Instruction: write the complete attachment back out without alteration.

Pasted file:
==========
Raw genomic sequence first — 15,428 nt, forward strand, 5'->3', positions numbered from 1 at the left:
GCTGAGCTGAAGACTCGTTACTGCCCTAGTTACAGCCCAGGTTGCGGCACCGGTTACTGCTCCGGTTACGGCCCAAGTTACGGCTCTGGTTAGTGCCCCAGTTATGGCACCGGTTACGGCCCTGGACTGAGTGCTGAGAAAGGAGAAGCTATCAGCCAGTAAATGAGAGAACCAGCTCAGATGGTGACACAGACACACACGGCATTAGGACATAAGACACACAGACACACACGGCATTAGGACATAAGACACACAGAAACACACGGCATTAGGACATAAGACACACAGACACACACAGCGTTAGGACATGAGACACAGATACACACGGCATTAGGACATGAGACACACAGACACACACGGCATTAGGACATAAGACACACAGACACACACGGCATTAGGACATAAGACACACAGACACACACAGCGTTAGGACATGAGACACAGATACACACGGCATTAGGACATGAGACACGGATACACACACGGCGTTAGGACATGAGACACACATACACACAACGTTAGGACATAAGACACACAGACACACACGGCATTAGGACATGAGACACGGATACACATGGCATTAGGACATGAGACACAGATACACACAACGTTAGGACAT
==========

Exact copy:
Raw genomic sequence first — 15,428 nt, forward strand, 5'->3', positions numbered from 1 at the left:
GCTGAGCTGAAGACTCGTTACTGCCCTAGTTACAGCCCAGGTTGCGGCACCGGTTACTGCTCCGGTTACGGCCCAAGTTACGGCTCTGGTTAGTGCCCCAGTTATGGCACCGGTTACGGCCCTGGACTGAGTGCTGAGAAAGGAGAAGCTATCAGCCAGTAAATGAGAGAACCAGCTCAGATGGTGACACAGACACACACGGCATTAGGACATAAGACACACAGACACACACGGCATTAGGACATAAGACACACAGAAACACACGGCATTAGGACATAAGACACACAGACACACACAGCGTTAGGACATGAGACACAGATACACACGGCATTAGGACATGAGACACACAGACACACACGGCATTAGGACATAAGACACACAGACACACACGGCATTAGGACATAAGACACACAGACACACACAGCGTTAGGACATGAGACACAGATACACACGGCATTAGGACATGAGACACGGATACACACACGGCGTTAGGACATGAGACACACATACACACAACGTTAGGACATAAGACACACAGACACACACGGCATTAGGACATGAGACACGGATACACATGGCATTAGGACATGAGACACAGATACACACAACGTTAGGACAT